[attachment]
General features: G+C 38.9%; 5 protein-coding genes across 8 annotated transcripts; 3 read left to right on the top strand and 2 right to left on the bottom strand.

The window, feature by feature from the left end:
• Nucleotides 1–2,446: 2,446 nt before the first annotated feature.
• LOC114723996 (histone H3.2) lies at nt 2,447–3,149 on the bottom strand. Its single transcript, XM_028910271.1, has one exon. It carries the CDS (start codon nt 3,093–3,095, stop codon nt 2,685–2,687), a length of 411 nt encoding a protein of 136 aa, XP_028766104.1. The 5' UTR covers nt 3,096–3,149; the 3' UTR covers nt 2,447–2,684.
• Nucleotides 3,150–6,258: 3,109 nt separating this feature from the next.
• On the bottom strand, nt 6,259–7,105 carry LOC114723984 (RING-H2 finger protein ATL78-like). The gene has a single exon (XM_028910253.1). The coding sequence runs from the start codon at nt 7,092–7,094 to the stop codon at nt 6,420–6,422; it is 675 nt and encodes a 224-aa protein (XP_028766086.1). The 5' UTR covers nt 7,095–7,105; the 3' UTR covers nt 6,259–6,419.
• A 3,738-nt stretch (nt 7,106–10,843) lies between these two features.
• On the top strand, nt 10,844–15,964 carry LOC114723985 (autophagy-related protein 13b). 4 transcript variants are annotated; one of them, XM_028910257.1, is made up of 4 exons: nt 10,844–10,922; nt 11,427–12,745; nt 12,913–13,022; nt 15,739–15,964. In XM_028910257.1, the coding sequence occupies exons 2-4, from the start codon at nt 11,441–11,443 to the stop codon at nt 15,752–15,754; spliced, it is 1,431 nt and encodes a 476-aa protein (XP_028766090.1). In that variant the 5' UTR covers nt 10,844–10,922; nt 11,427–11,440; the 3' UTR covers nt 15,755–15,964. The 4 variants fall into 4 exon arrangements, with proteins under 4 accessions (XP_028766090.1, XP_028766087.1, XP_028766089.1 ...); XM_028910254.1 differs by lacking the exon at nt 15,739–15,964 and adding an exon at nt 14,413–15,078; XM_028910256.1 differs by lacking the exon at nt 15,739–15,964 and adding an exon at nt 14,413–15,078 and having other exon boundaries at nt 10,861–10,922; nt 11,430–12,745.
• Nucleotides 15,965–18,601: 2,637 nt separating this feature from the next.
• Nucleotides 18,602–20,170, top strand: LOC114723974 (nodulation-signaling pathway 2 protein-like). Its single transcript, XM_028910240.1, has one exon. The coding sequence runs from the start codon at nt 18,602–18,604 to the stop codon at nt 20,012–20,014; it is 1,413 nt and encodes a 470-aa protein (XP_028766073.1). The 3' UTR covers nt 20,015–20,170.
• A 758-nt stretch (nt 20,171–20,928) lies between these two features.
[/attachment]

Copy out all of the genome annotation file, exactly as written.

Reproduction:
General features: G+C 38.9%; 5 protein-coding genes across 8 annotated transcripts; 3 read left to right on the top strand and 2 right to left on the bottom strand.

The window, feature by feature from the left end:
• Nucleotides 1–2,446: 2,446 nt before the first annotated feature.
• LOC114723996 (histone H3.2) lies at nt 2,447–3,149 on the bottom strand. Its single transcript, XM_028910271.1, has one exon. It carries the CDS (start codon nt 3,093–3,095, stop codon nt 2,685–2,687), a length of 411 nt encoding a protein of 136 aa, XP_028766104.1. The 5' UTR covers nt 3,096–3,149; the 3' UTR covers nt 2,447–2,684.
• Nucleotides 3,150–6,258: 3,109 nt separating this feature from the next.
• On the bottom strand, nt 6,259–7,105 carry LOC114723984 (RING-H2 finger protein ATL78-like). The gene has a single exon (XM_028910253.1). The coding sequence runs from the start codon at nt 7,092–7,094 to the stop codon at nt 6,420–6,422; it is 675 nt and encodes a 224-aa protein (XP_028766086.1). The 5' UTR covers nt 7,095–7,105; the 3' UTR covers nt 6,259–6,419.
• A 3,738-nt stretch (nt 7,106–10,843) lies between these two features.
• On the top strand, nt 10,844–15,964 carry LOC114723985 (autophagy-related protein 13b). 4 transcript variants are annotated; one of them, XM_028910257.1, is made up of 4 exons: nt 10,844–10,922; nt 11,427–12,745; nt 12,913–13,022; nt 15,739–15,964. In XM_028910257.1, the coding sequence occupies exons 2-4, from the start codon at nt 11,441–11,443 to the stop codon at nt 15,752–15,754; spliced, it is 1,431 nt and encodes a 476-aa protein (XP_028766090.1). In that variant the 5' UTR covers nt 10,844–10,922; nt 11,427–11,440; the 3' UTR covers nt 15,755–15,964. The 4 variants fall into 4 exon arrangements, with proteins under 4 accessions (XP_028766090.1, XP_028766087.1, XP_028766089.1 ...); XM_028910254.1 differs by lacking the exon at nt 15,739–15,964 and adding an exon at nt 14,413–15,078; XM_028910256.1 differs by lacking the exon at nt 15,739–15,964 and adding an exon at nt 14,413–15,078 and having other exon boundaries at nt 10,861–10,922; nt 11,430–12,745.
• Nucleotides 15,965–18,601: 2,637 nt separating this feature from the next.
• Nucleotides 18,602–20,170, top strand: LOC114723974 (nodulation-signaling pathway 2 protein-like). Its single transcript, XM_028910240.1, has one exon. The coding sequence runs from the start codon at nt 18,602–18,604 to the stop codon at nt 20,012–20,014; it is 1,413 nt and encodes a 470-aa protein (XP_028766073.1). The 3' UTR covers nt 20,015–20,170.
• A 758-nt stretch (nt 20,171–20,928) lies between these two features.